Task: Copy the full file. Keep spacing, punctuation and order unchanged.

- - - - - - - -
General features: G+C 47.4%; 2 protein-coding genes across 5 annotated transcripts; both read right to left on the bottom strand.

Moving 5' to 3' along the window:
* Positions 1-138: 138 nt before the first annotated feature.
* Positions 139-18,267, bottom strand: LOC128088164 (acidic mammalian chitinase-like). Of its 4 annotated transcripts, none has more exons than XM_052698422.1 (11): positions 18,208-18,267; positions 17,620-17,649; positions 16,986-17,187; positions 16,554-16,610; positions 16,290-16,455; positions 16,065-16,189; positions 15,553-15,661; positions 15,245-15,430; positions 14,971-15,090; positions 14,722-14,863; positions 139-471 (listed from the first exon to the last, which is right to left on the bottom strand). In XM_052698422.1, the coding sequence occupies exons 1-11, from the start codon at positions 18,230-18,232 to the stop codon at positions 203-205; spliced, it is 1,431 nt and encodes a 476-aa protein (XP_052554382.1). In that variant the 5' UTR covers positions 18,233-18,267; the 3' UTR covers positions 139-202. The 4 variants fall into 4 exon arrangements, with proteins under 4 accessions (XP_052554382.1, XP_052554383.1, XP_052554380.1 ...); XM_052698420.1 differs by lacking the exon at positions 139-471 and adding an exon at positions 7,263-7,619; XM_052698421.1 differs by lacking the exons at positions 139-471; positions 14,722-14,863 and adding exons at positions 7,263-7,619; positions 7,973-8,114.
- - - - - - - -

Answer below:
General features: G+C 47.4%; 2 protein-coding genes across 5 annotated transcripts; both read right to left on the bottom strand.

Moving 5' to 3' along the window:
* Positions 1-138: 138 nt before the first annotated feature.
* Positions 139-18,267, bottom strand: LOC128088164 (acidic mammalian chitinase-like). Of its 4 annotated transcripts, none has more exons than XM_052698422.1 (11): positions 18,208-18,267; positions 17,620-17,649; positions 16,986-17,187; positions 16,554-16,610; positions 16,290-16,455; positions 16,065-16,189; positions 15,553-15,661; positions 15,245-15,430; positions 14,971-15,090; positions 14,722-14,863; positions 139-471 (listed from the first exon to the last, which is right to left on the bottom strand). In XM_052698422.1, the coding sequence occupies exons 1-11, from the start codon at positions 18,230-18,232 to the stop codon at positions 203-205; spliced, it is 1,431 nt and encodes a 476-aa protein (XP_052554382.1). In that variant the 5' UTR covers positions 18,233-18,267; the 3' UTR covers positions 139-202. The 4 variants fall into 4 exon arrangements, with proteins under 4 accessions (XP_052554382.1, XP_052554383.1, XP_052554380.1 ...); XM_052698420.1 differs by lacking the exon at positions 139-471 and adding an exon at positions 7,263-7,619; XM_052698421.1 differs by lacking the exons at positions 139-471; positions 14,722-14,863 and adding exons at positions 7,263-7,619; positions 7,973-8,114.